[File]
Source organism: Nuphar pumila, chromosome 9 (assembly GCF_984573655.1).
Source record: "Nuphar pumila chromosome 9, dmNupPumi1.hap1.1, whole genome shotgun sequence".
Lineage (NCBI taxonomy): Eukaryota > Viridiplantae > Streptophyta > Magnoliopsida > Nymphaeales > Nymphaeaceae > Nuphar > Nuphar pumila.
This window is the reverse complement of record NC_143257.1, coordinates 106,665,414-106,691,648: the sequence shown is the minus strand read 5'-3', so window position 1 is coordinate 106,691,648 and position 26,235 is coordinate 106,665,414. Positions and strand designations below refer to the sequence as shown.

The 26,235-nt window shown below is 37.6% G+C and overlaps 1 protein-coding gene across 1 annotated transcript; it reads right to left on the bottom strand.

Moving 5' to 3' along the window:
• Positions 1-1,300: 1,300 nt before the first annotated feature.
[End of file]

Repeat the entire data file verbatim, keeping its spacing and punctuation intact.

Source organism: Nuphar pumila, chromosome 9 (assembly GCF_984573655.1).
Source record: "Nuphar pumila chromosome 9, dmNupPumi1.hap1.1, whole genome shotgun sequence".
Lineage (NCBI taxonomy): Eukaryota > Viridiplantae > Streptophyta > Magnoliopsida > Nymphaeales > Nymphaeaceae > Nuphar > Nuphar pumila.
This window is the reverse complement of record NC_143257.1, coordinates 106,665,414-106,691,648: the sequence shown is the minus strand read 5'-3', so window position 1 is coordinate 106,691,648 and position 26,235 is coordinate 106,665,414. Positions and strand designations below refer to the sequence as shown.

The 26,235-nt window shown below is 37.6% G+C and overlaps 1 protein-coding gene across 1 annotated transcript; it reads right to left on the bottom strand.

Moving 5' to 3' along the window:
• Positions 1-1,300: 1,300 nt before the first annotated feature.